'Powerless' Is to TV What 'Gotham Central' Was to Comics

The humans' view from the ground can be spectacular.


The new workplace NBC sitcom Powerless set in the DC Universe — one of them, anyway — is on the verge of replicating a formula seen before in comics. Gotham Central from Greg Rucka, Ed Brubaker, and Michael Lark was a procedural comic book series that ran from 2002 until 2006 and spanned 40 issues of human drama in a superhero world. Although the tone and story between Powerless and Gotham Central are complete polar opposites, their goals remain the same.

Powerless, which started as a mundane office sitcom with a jaded central character, was retooled in its second pilot into a quirky, very colorful comedy in the vein of Better Off Ted. Starring an ensemble cast led by Vanessa Hudgens as Emily, the new manager of Wayne Security’s R&D division, her team creates new consumer tech designed to protect people from superhero battles. Because comic books tend to focus squarely on the superhuman, it’s rare to see the actual humans who inhabit the universe. Alan Moore’s Watchmen from 1988 was revelatory in this aspect as it stripped superheroes of their capes to reveal real, broken human egos within. Powerless won’t be that severe — at least for now — but Powerless is about people figuring out the mess left by their more godlike defenders.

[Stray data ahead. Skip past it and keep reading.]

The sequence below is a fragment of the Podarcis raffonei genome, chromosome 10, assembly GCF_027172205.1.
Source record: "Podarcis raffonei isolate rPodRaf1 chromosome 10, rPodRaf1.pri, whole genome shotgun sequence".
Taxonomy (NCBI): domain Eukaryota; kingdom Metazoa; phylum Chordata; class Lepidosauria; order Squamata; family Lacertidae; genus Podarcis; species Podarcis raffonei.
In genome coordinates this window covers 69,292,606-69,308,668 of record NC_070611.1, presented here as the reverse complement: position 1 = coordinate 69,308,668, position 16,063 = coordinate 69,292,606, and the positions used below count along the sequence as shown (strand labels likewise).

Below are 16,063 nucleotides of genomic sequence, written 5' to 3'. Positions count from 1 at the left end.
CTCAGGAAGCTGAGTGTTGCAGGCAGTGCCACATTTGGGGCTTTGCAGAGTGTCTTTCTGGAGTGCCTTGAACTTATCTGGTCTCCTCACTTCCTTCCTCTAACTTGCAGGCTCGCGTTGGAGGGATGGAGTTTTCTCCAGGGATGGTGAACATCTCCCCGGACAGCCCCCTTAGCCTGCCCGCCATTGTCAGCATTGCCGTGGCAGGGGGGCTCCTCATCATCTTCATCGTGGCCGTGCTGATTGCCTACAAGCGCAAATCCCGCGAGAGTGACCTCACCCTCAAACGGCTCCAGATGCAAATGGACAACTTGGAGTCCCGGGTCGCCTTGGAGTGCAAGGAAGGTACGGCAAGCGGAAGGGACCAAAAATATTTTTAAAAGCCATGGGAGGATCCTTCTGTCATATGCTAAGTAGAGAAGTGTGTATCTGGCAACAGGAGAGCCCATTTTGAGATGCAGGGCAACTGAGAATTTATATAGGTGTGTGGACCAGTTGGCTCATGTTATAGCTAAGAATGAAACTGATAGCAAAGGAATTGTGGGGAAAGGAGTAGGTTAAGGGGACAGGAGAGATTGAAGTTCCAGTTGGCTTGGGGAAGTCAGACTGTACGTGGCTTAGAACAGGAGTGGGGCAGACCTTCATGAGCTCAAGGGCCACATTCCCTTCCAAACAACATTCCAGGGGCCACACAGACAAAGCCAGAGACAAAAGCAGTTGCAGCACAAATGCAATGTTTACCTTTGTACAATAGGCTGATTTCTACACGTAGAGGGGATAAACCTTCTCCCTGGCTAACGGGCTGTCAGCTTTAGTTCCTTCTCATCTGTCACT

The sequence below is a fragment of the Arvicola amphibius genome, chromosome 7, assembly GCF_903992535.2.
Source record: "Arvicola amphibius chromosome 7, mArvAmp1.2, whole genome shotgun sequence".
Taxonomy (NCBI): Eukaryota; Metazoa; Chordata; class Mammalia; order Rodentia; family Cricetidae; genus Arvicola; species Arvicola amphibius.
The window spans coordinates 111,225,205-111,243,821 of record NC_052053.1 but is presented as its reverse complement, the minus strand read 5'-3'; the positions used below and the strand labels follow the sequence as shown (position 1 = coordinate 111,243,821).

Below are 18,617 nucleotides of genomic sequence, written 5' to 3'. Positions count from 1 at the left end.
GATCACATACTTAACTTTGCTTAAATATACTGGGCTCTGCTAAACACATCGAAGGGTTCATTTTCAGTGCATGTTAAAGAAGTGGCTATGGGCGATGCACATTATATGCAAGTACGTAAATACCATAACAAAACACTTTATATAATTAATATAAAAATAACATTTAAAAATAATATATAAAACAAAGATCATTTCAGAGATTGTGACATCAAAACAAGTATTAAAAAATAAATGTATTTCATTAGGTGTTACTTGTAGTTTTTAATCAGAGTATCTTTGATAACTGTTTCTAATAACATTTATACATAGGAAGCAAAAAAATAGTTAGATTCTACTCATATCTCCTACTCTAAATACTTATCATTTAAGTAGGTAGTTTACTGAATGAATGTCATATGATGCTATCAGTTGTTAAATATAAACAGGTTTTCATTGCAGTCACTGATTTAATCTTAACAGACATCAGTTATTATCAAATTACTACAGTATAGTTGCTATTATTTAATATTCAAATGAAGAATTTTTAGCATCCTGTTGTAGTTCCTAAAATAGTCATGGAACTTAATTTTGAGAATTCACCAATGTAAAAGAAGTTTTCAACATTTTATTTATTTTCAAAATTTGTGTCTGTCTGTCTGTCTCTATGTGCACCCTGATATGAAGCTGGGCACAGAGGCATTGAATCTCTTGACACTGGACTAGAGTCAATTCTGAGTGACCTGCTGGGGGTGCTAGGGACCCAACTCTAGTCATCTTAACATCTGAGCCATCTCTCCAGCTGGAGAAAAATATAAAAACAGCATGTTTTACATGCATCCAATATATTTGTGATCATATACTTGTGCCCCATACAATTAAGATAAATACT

The darker comic book Gotham Central also did the same, but with fewer jokes and more meditations on the pathos of the human condition. Set at the Major Crimes Unit (MCU) of the Gotham City police force, Gotham Central followed a group of cops and detectives investigating cases that intersected with superhuman activities: There were gritty murders done by and to supervillains, cold cases involving the Mad Hatter were reopened, and the whole precinct would be under siege by Two-Face or the Joker from time to time. The relationship between the police and Batman is also deeply explored, such as in issue #25 “Lights Out,” where the cops remove the Bat Signal after the 2004 storyline Batman: War Games.

Cover of 'Gotham Central' Vol. 1.

DC Comics

With some of the best writers in the business — Ed Brubaker’s Winter Soldier was the foundation for 2014’s Captain America: The Winter SoldierGotham Central turned to contemporary dramas like The Wire, The West Wing, and Law & Order as a basis for its take on a superhero world. Things went full circle when Gotham Central was loosely adapted into its own live-action network procedural, Gotham on FOX.

Most Batman media use Gotham cops as background noise, but the point of an interconnected universe is that there are billions of stories to tell. Batman and the Justice League’s point of view are just a couple; there are still more humans than superhumans in the DC Universe, and their view from the ground is sometimes unbelievable. It’s in the best interest that Powerless can do the same.

Powerless airs Thursday nights on NBC.

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